TBH, there has't been that much grumbling. Engineering preference is to have it in the repos rather than installed by default, as it's a huge chunk of the image that a large percentage of users don't need. As a user of Raspbian, but non-user of Mathematica, if you don't remove it, then when an update appears its takes a load of time to download and install it.
Having it in the repo means those that want it can download it. Those that don't save 700MB of bandwidth.
Those that don't save 700MB of bandwidth.
Unless your Internet access is provided by barbarians (the sort who impose usage caps on fixed-line access, duh), that's just a question of (a sizeable amount of) time, possibly as long as (calculates) seven or eight seconds.
Yes, I'm yanking your collective chains. At 1 Gbit/sec (my ISP just raised my fibre access to 1 Gbps down / 300 Mbps up for no extra money), it is, indeed, about that. At a megabyte per second (reasonable expectation for "up to 20" ADSL2+), it's more like 12 minutes or so.
It's not just the download time. When doing an update it can take ages to install, so much so that people have thought the device had locked up.
If you add up all the extra 700MB over all the Raspbian downloads from the last 5 years, (100 million? Dunno, might be worthwhile finding out) that adds up to, er, quite a lot of wasted bandwidth.
"If you add up all the extra 700MB over all the Raspbian downloads from the last 5 years, (100 million? Dunno, might be worthwhile finding out) that adds up to, er, quite a lot of wasted bandwidth."
So why was it ever included in the download? Why was it not made an external package sooner?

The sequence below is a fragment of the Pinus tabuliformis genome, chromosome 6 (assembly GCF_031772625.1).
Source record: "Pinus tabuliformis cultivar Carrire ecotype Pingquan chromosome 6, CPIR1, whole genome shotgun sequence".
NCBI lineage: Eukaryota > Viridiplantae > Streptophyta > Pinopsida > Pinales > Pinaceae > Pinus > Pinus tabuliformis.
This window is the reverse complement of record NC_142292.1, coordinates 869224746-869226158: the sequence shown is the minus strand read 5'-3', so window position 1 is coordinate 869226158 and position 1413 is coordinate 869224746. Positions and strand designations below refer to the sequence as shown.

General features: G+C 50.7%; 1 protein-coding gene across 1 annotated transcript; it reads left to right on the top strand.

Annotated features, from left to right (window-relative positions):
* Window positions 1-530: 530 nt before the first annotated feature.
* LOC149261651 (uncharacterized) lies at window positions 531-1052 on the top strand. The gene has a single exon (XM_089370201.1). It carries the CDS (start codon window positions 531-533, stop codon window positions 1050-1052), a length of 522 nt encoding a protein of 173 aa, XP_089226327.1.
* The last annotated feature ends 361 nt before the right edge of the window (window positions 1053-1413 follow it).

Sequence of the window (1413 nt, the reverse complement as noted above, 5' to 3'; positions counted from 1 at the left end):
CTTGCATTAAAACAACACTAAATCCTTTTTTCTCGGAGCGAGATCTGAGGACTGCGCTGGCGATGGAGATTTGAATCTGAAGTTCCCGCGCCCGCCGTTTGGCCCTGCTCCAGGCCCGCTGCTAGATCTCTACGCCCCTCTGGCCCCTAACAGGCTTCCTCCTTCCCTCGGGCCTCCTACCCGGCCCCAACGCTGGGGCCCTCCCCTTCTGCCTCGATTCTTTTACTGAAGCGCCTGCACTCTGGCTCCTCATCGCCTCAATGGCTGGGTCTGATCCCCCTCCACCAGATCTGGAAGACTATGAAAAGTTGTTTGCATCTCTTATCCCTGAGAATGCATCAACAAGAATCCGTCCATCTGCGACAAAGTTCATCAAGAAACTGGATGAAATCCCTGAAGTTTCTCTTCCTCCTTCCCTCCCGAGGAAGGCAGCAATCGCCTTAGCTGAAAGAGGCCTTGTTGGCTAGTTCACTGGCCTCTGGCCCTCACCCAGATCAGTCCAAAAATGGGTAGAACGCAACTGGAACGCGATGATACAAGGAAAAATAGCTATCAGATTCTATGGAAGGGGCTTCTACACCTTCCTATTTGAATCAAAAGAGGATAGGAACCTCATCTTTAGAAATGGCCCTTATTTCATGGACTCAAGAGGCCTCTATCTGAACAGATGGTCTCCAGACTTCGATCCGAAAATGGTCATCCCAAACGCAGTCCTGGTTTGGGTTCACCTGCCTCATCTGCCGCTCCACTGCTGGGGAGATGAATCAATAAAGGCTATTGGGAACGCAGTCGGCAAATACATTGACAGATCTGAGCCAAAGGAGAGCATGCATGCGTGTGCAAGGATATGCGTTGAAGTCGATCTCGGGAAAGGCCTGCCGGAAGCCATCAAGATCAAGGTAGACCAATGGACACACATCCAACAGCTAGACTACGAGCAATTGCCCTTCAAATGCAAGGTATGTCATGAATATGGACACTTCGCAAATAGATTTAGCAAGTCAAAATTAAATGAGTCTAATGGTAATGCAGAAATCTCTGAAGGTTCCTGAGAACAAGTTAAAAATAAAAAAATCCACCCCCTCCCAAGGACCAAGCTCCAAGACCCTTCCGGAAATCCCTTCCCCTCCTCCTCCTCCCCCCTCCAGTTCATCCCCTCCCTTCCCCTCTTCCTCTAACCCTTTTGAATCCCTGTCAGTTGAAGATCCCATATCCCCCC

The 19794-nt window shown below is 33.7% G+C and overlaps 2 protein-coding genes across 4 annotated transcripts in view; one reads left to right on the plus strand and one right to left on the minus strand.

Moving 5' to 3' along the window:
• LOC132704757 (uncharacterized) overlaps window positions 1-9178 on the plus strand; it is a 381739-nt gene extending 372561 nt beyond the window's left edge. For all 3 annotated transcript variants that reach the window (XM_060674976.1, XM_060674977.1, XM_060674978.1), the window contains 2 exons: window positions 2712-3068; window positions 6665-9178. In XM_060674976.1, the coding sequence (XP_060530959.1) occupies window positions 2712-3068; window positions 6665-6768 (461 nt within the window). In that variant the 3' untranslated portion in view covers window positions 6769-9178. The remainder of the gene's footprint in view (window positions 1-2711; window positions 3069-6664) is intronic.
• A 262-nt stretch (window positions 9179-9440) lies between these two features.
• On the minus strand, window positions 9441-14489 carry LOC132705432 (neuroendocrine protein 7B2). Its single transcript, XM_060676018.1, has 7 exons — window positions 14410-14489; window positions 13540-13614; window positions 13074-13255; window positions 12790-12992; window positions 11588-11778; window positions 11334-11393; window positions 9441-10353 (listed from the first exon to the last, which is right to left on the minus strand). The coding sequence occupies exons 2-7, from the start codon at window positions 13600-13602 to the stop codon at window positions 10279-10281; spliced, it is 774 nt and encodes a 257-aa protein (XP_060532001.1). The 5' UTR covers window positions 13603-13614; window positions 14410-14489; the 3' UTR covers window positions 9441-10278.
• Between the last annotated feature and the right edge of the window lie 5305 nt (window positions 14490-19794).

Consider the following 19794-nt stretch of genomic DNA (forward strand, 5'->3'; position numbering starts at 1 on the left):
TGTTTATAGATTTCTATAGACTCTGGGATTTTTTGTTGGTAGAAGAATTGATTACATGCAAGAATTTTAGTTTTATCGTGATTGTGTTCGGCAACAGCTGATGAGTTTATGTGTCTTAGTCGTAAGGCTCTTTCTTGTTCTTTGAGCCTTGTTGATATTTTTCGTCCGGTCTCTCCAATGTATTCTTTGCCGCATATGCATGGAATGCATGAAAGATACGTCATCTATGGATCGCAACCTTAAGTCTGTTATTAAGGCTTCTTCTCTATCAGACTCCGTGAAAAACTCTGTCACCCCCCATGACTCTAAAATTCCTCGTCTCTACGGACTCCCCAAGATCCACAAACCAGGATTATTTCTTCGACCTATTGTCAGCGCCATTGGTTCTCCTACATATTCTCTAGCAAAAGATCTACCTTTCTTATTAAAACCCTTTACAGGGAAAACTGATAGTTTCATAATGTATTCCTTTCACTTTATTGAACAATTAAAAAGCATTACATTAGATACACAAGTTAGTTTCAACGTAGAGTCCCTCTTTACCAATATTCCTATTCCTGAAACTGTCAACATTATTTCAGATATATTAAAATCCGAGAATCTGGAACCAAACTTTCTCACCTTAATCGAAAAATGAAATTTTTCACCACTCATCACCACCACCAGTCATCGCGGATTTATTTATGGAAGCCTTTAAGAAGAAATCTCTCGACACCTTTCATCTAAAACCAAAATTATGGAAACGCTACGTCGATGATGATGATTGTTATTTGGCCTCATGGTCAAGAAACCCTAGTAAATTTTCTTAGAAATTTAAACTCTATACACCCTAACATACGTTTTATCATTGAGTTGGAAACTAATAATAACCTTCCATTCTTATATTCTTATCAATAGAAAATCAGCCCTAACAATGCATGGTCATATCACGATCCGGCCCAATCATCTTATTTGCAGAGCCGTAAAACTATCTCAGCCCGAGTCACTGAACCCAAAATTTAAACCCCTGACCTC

It was great to have it included in the download. It is great to not have it included in the download.
Having cake and eating it is the new normal.
Now imagine downloading it over a flaky dial up connection at a miserable 300Baud via an acoustic coupler, joystick port mounted, piece of crap modem. Through AOL. During a storm that causes so much lightning strike interference that you spend +50% of the time resending line noise mangled packets.
*Shakes a palsied fist*
Danged whippersnappers anyer newfangled fiber optics. Why, back in MY day the only fiber we got was from eating granola, and that's the way we LIKED it, dagnabbit.
*Brandishes a cane menacingly*
Now get off'n my laaaaawn!
"... There were a hundred and sixty of us living in a small shoebox in the middle of the road, cueing up once a week for a chance to use the village carrier pigeon."
at least you had a shoebox, we only had the lid..... and there was 500 of us taking it in turns for the carrier snail....
Replacing it with a menu line which would then go and install it might have been nicer than just vanishing it. Or is that what they did ? I don't know.
The problem for Mathematica is that while it is a very fine piece of work and in many ways a superior product especially with symbolic, everywhere I go seems to have standardised on Matlab. So GNU Octave tends to be more wanted on Pi. And now Python with mathematical and scientific libraries is right round the corner on the road map.
...I get the arguments about pre-installed apps and bandwidth wastage. The appropriate implementation would have been a .pdf on the Desktop instructing users downloading an 'educational' image how to install Mathematica. Or, have an image for download optimized for secondary- and post-secondary education that has Mathematica installed. Problem solved.